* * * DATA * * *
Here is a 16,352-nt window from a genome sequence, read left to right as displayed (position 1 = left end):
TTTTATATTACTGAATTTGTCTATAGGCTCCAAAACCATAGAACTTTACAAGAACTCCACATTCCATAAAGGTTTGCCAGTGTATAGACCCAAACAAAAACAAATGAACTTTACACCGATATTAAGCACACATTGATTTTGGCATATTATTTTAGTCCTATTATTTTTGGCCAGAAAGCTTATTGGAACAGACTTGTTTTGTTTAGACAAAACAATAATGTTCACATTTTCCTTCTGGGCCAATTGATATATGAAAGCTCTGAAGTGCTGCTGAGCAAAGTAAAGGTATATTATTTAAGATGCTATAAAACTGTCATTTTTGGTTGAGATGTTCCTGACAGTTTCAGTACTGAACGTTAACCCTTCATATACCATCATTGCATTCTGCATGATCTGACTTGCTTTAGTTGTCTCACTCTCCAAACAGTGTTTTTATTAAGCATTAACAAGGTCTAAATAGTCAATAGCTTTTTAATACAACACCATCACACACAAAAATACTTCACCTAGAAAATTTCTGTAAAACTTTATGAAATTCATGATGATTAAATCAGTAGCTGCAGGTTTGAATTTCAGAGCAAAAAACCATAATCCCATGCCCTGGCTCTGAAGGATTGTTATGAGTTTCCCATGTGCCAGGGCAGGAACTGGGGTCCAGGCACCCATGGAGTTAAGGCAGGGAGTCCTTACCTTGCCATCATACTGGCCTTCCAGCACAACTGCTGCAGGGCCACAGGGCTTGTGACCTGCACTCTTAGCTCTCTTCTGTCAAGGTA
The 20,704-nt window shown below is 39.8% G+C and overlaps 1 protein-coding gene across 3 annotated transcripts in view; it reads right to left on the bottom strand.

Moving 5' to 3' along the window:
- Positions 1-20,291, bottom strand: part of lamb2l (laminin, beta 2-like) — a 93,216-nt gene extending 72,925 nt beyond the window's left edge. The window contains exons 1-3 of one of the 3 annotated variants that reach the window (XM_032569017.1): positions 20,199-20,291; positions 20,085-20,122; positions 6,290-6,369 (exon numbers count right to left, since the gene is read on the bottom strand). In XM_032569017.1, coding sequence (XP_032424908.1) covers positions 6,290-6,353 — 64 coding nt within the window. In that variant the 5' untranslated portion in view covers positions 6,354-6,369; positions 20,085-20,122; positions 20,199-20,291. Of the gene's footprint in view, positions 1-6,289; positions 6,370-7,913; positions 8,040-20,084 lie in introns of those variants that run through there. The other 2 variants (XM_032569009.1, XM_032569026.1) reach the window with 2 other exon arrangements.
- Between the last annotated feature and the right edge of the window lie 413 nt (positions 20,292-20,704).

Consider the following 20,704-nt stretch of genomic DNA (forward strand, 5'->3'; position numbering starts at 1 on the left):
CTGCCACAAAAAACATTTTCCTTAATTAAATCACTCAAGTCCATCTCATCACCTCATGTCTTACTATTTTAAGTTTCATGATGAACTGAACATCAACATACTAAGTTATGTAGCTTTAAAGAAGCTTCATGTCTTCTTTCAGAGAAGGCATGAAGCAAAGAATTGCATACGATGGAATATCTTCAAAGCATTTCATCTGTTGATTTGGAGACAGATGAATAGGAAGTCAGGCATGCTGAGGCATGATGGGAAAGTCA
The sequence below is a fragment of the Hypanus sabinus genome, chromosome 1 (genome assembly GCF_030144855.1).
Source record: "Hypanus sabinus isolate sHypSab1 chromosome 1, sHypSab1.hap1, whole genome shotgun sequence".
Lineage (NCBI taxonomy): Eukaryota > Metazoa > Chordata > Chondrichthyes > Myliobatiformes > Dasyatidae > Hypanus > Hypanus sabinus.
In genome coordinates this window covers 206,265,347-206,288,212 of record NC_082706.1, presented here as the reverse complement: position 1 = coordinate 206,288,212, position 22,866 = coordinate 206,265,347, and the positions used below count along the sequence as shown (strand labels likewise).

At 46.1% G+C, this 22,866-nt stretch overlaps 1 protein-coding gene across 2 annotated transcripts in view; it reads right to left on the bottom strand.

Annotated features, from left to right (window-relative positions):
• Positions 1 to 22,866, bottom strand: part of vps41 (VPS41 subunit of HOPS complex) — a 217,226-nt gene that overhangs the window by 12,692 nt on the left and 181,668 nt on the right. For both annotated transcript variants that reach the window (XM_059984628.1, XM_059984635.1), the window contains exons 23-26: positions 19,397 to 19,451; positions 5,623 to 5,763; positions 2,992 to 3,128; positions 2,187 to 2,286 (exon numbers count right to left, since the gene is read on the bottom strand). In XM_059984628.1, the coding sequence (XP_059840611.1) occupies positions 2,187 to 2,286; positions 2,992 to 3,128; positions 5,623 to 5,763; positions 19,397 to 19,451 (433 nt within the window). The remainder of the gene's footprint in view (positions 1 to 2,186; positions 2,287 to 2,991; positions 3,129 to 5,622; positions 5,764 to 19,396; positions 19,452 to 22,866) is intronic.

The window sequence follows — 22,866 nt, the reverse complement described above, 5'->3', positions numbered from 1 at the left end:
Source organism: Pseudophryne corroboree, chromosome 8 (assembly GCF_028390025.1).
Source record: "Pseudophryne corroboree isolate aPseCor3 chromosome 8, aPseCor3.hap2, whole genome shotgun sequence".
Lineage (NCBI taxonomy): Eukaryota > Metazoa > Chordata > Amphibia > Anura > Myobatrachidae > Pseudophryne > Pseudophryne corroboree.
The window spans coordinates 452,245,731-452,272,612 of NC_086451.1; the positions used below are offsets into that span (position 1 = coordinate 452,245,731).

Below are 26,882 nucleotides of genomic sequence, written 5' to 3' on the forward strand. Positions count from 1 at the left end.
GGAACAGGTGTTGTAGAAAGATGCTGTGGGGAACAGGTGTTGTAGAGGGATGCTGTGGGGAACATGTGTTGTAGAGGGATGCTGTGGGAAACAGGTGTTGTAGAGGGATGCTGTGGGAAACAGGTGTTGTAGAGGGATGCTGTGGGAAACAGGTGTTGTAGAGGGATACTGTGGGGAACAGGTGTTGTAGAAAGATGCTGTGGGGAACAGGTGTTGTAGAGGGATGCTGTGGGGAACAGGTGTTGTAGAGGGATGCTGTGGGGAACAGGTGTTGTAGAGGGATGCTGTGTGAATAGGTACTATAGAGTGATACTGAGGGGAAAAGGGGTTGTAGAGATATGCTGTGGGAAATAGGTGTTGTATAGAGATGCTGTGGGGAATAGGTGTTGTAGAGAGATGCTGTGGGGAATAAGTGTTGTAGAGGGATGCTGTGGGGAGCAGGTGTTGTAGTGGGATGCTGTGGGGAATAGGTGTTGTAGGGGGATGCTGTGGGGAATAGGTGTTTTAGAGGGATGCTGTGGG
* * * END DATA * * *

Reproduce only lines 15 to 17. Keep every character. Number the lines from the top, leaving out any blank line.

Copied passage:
• Positions 1 to 22,866, bottom strand: part of vps41 (VPS41 subunit of HOPS complex) — a 217,226-nt gene that overhangs the window by 12,692 nt on the left and 181,668 nt on the right. For both annotated transcript variants that reach the window (XM_059984628.1, XM_059984635.1), the window contains exons 23-26: positions 19,397 to 19,451; positions 5,623 to 5,763; positions 2,992 to 3,128; positions 2,187 to 2,286 (exon numbers count right to left, since the gene is read on the bottom strand). In XM_059984628.1, the coding sequence (XP_059840611.1) occupies positions 2,187 to 2,286; positions 2,992 to 3,128; positions 5,623 to 5,763; positions 19,397 to 19,451 (433 nt within the window). The remainder of the gene's footprint in view (positions 1 to 2,186; positions 2,287 to 2,991; positions 3,129 to 5,622; positions 5,764 to 19,396; positions 19,452 to 22,866) is intronic.

The window sequence follows — 22,866 nt, the reverse complement described above, 5'->3', positions numbered from 1 at the left end:
Source organism: Pseudophryne corroboree, chromosome 8 (assembly GCF_028390025.1).